The id is driven by the pleasure principle, which strives for immediate gratification of all desires, wants, and needs. If these needs are not satisfied immediately, the result is a state anxiety or tension. For example, an increase in hunger or thirst should produce an immediate attempt to eat or drink. The id is very important early in life, because it ensures that an infant's needs are met. If the infant is hungry or uncomfortable, he or she will cry until the demands of the id are met. However, immediately satisfying these needs is not always realistic or even possible. If we were ruled entirely by the pleasure principle, we might find ourselves grabbing things we want out of other people's hands to satisfy our own cravings. This sort of behavior would be both disruptive and socially unacceptable. According to Freud, the id tries to resolve the tension created by the pleasure principle through the primary process, which involves forming a mental image of the desired object as a way of satisfying the need.
Lesson 7: INTEGRATION WITH EXTERNAL REALITY
An individual's internal reality corresponds to a collection of processes, representations, and affects that are essentially (but not only) unconscious, which Sigmund Freud referred to as "psychical reality." It thus contains the representations of the world that the subject has formed, fantasies stemming from unconscious desires, and universal fantasy structures: the primal fantasies. For the analyst, it has an existence and efficiency that are comparable to physical reality.
External reality, also called material reality, subsumes the objects of our physical environment, the subject's body, and the subject's inscribed place in society.
These two concepts exist in a dialectical and sometimes paradoxical relation throughout Freud's work. They presuppose a theorization of each one taken separately and of their interconnection. In other words, what is at stake is knowing how material reality becomes internalized and how a reality that is initially completely subjective is gradually constituted as external.
Lesson 8: MODEL OF EDUCATION FOR SELF-REALIZATION
Realization Approach: The Self Realization (SR) Approach is an intrapersonal value-expectancy theory that applies the concept of performance to human behavior. This model recognizes the role of genetics in performance and the innate differences in human potential. By acknowledging genetics as a limiting biological factor in performance, the SR approach emphasizes components of human performance that can be modified (those that are within the control of the individual). Also, by acknowledging the innate differences in human potential, the SR Approach stresses reaching one's "own" potential. Both a strength and a weakness of this theory is the subjective nature of Self Realization.
In developing this theory, the original goal of the author was to create a systematically integrated model that could be utilized to predict and modify athletic performance. The author first chose what he believed to be the strongest predictors and most essential attributes of optimal performances and performers via his own personal experiences.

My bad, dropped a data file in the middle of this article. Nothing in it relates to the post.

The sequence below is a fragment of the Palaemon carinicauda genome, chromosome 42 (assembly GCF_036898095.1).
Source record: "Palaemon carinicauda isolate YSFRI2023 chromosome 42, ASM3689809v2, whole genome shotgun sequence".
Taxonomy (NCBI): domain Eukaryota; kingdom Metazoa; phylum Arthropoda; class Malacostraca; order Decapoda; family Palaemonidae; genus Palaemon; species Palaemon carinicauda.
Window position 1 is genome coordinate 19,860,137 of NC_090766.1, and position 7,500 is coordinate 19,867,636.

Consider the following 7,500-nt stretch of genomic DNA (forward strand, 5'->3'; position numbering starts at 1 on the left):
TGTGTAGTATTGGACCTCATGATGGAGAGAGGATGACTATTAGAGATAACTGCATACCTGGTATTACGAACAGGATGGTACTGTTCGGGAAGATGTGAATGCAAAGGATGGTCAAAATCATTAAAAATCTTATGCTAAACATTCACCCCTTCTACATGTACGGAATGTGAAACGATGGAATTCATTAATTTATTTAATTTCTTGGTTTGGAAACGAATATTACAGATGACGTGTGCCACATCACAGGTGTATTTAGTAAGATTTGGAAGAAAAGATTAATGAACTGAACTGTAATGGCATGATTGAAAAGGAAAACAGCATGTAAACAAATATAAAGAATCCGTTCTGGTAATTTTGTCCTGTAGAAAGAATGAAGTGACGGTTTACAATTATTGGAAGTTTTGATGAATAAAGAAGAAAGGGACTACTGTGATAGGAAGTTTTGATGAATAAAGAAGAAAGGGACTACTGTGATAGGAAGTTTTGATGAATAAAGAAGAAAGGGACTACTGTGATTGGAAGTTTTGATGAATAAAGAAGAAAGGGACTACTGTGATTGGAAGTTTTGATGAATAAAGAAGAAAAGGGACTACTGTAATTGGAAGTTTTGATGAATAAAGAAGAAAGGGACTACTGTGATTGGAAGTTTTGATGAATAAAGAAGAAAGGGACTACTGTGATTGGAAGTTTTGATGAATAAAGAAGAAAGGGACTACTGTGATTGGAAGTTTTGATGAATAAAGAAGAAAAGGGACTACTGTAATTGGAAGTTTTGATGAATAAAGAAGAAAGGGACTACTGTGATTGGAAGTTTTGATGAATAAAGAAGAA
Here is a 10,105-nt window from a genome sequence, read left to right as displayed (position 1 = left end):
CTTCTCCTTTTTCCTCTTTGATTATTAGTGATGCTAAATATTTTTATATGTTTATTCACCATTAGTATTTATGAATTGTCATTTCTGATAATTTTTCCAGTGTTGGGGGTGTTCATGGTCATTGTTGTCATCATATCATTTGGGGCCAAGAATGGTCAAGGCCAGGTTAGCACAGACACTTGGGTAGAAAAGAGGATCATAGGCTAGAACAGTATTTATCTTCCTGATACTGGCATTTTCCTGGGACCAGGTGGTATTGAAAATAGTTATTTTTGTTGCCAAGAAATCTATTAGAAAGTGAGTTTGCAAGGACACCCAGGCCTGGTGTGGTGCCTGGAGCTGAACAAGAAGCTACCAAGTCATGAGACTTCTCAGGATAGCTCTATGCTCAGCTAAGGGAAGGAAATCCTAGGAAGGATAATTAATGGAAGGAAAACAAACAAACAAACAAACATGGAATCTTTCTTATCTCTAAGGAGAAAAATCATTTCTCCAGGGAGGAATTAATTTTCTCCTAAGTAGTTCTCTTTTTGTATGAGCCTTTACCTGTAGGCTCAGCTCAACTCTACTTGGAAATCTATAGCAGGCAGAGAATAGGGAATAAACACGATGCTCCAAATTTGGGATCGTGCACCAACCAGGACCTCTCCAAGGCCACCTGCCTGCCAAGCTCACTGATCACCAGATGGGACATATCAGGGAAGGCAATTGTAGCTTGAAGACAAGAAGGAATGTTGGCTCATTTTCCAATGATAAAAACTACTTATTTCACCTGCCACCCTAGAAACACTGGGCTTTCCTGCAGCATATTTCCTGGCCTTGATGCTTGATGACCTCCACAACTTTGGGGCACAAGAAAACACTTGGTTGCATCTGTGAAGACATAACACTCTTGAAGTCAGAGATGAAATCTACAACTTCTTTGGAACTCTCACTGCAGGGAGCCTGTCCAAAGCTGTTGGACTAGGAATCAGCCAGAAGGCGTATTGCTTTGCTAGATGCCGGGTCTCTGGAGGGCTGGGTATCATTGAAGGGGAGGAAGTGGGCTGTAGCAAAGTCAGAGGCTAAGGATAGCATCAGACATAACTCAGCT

Lesson 9: LIFE PLANNING PROGRAM
LIFE PLANNING: A goal without a plan is just a wish. Antoine de Saint-Exupery To be successful in your life, you need to have a life plan. Without a plan, many of your dreams will only be dreams. A life plan, on the other hand, will help you turn your dreams into reality. It works because it gives you not a just a destination, but also a way to get there. A life plan doesn’t have to be complicated. It should answer just two questions:
1. What is your destination?
2. How will you get there?
Let’s look at them one by one.Lecture Materials
Lesson 10: TRANSCENDENT INTEGRATION
GOD AS THE OBJECT AND PURPOSE OF SEARCH: The meaning of life is a philosophical question concerning the significance of life or existence in general. It can also be expressed in different forms, such as "Why are we here?", "What is life all about?", and "What is the purpose of existence?" It has been the subject of much philosophical, scientific, and theological speculation throughout history. There have been a large number of proposed answers to these questions from many different cultural and ideological backgrounds. The meaning of life is in the philosophical and religious conceptions of existence, social ties, consciousness, and happiness, and borders on many other issues, such as symbolic meaning, ontology, value, purpose, ethics, good and evil, free will, the existence of one or multiple gods, conceptions of God, the soul, and the afterlife. Scientific contributions focus primarily on describing related empirical facts about the universe, exploring the context and parameters concerning the 'how' of life. Science also studies and can provide recommendations for the pursuit of well-being and a related conception of morality.Lecture Materials